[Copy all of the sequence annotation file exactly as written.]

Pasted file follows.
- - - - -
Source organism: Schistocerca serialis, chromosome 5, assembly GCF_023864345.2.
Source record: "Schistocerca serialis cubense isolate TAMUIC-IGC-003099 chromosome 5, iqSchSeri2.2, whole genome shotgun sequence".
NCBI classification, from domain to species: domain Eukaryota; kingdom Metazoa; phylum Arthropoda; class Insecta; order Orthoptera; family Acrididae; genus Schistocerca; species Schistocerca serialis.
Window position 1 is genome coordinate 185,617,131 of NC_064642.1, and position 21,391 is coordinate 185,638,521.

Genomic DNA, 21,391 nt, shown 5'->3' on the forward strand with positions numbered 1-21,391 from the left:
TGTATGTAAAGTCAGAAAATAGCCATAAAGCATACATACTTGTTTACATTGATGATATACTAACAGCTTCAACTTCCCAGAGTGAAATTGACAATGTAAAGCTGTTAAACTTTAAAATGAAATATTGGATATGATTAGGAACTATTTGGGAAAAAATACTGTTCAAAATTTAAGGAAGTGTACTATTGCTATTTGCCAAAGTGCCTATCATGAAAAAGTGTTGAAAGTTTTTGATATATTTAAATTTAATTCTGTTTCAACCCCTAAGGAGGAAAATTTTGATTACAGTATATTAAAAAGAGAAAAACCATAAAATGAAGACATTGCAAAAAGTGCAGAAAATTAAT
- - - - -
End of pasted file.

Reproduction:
Source organism: Schistocerca serialis, chromosome 5, assembly GCF_023864345.2.
Source record: "Schistocerca serialis cubense isolate TAMUIC-IGC-003099 chromosome 5, iqSchSeri2.2, whole genome shotgun sequence".
NCBI classification, from domain to species: domain Eukaryota; kingdom Metazoa; phylum Arthropoda; class Insecta; order Orthoptera; family Acrididae; genus Schistocerca; species Schistocerca serialis.
Window position 1 is genome coordinate 185,617,131 of NC_064642.1, and position 21,391 is coordinate 185,638,521.

Genomic DNA, 21,391 nt, shown 5'->3' on the forward strand with positions numbered 1-21,391 from the left:
TGTATGTAAAGTCAGAAAATAGCCATAAAGCATACATACTTGTTTACATTGATGATATACTAACAGCTTCAACTTCCCAGAGTGAAATTGACAATGTAAAGCTGTTAAACTTTAAAATGAAATATTGGATATGATTAGGAACTATTTGGGAAAAAATACTGTTCAAAATTTAAGGAAGTGTACTATTGCTATTTGCCAAAGTGCCTATCATGAAAAAGTGTTGAAAGTTTTTGATATATTTAAATTTAATTCTGTTTCAACCCCTAAGGAGGAAAATTTTGATTACAGTATATTAAAAAGAGAAAAACCATAAAATGAAGACATTGCAAAAAGTGCAGAAAATTAAT